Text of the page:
Footprints of God? Archaeologists baffled by giant sandal-shaped rocks near the Jordan River

Was this structure built by God's people?

They are being dubbed the 'footprints of God' – large sandal-shaped formations in the earth that archaeologists think date back to the time the Israelites entered the Promised Land.

The possible dates of the mysterious formations are causing excitement among Israeli archaeologists because they think they may even be linked to Joshua, who led the Israelites through the desert to the Promised Land after the death of Moses.

Despite the nickname, archaeologists have established that they are in fact manmade, not natural, so they are not God's literal footprint.

Yet, given the possible timing and their location, they may be His figurative footprint as archaeologists are asking the serious question of whether they were indeed erected by Joshua and his followers.

There are six of the sandal-shaped rock structures in total, reports WND.com, and they are located just east to the Jordan River. 

They are also impressive in scale, with one larger than two football fields in length.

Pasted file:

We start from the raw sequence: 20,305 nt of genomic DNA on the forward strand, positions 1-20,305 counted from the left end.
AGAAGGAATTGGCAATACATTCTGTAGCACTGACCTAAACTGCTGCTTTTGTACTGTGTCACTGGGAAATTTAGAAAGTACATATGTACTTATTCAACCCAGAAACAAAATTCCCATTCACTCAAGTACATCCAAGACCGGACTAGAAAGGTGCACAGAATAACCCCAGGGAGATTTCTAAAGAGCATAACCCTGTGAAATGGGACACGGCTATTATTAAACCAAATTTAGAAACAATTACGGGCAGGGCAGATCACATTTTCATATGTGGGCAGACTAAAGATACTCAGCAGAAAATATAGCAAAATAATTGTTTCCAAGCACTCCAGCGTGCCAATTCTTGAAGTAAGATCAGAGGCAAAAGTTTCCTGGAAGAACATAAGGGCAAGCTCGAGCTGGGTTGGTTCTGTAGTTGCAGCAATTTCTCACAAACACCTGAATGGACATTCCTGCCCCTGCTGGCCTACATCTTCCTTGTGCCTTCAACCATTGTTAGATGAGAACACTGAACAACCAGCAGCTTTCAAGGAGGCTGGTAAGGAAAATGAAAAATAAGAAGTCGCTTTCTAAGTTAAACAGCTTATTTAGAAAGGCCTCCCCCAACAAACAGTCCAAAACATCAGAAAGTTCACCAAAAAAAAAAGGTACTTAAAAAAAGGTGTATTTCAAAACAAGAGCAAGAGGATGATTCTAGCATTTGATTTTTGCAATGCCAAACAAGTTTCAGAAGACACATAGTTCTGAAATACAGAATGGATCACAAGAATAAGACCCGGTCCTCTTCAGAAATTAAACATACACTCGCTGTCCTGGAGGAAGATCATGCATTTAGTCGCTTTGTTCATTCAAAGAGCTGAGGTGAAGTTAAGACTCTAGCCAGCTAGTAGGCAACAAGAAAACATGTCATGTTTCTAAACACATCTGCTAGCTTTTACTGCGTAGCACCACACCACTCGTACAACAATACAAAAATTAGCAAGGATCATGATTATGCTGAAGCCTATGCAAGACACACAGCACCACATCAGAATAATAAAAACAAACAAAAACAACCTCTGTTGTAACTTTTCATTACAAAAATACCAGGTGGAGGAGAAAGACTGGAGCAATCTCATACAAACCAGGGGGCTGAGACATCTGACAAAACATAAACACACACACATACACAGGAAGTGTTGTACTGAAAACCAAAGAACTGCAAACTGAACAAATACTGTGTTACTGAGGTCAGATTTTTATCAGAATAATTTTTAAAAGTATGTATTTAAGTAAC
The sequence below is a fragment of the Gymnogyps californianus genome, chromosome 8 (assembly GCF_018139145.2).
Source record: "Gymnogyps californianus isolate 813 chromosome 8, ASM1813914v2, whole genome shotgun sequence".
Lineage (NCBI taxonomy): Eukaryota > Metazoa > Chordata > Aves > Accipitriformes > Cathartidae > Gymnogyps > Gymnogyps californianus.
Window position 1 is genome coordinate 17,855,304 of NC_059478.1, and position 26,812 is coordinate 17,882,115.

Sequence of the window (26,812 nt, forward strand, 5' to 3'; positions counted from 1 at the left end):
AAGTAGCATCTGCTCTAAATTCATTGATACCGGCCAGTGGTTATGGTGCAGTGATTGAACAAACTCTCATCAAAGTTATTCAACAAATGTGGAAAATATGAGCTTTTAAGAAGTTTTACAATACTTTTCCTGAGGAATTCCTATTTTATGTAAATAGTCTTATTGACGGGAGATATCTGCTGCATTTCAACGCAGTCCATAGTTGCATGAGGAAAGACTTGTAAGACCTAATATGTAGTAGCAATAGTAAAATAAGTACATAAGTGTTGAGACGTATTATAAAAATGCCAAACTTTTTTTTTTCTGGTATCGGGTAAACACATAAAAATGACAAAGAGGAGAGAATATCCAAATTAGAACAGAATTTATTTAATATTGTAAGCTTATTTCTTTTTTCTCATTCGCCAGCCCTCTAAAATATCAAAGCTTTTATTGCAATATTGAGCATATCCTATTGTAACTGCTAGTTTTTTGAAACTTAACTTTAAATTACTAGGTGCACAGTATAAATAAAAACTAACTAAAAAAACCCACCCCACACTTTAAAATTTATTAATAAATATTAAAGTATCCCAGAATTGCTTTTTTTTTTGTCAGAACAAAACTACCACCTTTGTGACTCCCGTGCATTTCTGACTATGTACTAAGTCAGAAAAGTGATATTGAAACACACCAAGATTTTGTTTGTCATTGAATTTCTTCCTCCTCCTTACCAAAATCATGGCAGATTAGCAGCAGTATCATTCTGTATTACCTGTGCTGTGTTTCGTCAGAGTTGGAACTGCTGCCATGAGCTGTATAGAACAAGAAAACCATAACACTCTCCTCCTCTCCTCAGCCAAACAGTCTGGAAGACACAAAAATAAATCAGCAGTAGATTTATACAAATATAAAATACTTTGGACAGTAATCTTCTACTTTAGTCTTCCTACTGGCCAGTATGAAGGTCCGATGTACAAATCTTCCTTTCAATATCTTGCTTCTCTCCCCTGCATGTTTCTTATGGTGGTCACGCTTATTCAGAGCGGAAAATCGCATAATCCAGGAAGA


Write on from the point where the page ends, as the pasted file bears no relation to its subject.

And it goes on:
Archaeologist Adam Zertal is especially excited about one of the structures located on Mount Ebal, which is recorded in the Bible as the place Moses instructed the Israelites to place the written curses that come as a result of breaking the law.

The structure is interesting to Zertal because it has a unique feature, a giant altar in the middle that measures around 23 feet by 30 feet. Some excavations have been done at the site and reveal findings of charred animal bones and ash in and around the altar.

Zertal thinks the altar could well be the one Joshua made after the Israelites first entered the Promised Land, as described in Joshua 8:30.

Researcher Adam Aliyahu Berkowitz is drawing similar biblical conclusions and believes the sandal-shape is not a coincidence but rather a deliberate choice of design on the part of the Israelites to commemorate the promise of God recorded in Deuteronomy 11:24, which promises them that every place their feet tread 'shall be yours.'

Remnants of the Israelites or some other explanation: what do you think?

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